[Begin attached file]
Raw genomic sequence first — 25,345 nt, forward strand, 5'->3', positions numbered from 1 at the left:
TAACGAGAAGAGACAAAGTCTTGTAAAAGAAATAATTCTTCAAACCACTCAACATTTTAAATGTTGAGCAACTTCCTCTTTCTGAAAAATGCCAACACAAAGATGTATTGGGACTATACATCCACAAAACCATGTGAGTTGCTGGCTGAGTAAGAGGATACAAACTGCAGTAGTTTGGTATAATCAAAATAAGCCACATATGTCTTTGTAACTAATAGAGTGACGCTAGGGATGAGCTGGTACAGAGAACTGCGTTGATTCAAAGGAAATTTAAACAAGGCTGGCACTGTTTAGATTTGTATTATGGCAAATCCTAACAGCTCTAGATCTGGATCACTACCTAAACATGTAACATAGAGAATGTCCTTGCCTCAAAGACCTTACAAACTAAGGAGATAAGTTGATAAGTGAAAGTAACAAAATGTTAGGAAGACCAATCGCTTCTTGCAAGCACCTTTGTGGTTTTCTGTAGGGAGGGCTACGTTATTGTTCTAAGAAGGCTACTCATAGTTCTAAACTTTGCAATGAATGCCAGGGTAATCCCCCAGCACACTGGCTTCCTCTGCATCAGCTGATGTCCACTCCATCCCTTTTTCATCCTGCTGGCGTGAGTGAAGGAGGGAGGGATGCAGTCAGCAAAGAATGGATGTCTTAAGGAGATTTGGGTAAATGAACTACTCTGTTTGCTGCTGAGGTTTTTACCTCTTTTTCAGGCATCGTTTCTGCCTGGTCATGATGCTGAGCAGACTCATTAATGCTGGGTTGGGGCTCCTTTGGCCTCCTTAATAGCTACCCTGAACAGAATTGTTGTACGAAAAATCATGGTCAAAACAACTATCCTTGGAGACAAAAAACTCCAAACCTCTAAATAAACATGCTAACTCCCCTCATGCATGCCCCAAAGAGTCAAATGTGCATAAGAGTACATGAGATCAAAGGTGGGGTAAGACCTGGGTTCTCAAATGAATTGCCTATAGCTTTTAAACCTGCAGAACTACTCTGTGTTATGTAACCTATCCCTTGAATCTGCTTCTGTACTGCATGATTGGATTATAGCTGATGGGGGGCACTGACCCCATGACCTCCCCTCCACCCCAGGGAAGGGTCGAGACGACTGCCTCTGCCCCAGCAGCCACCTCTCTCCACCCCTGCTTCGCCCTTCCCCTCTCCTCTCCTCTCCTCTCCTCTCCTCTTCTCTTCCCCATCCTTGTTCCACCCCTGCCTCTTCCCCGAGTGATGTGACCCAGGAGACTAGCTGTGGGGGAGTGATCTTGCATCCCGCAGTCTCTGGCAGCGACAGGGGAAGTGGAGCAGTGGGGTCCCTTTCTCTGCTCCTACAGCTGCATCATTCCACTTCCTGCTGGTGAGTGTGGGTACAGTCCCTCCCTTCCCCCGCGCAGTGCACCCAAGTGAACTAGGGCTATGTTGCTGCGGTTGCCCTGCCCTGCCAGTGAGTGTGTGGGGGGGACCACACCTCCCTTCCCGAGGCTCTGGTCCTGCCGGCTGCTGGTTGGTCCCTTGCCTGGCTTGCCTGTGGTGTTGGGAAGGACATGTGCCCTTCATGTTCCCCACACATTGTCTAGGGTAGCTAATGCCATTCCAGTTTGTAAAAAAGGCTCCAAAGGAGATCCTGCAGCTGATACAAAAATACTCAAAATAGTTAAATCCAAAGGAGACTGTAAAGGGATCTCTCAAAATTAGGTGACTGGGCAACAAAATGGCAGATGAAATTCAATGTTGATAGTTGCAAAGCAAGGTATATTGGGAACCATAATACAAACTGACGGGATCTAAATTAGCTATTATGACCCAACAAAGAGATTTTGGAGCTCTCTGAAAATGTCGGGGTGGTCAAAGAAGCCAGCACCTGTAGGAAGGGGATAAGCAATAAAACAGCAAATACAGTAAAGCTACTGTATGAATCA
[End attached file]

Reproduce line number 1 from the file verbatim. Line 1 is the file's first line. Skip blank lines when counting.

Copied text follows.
Raw genomic sequence first — 25,345 nt, forward strand, 5'->3', positions numbered from 1 at the left: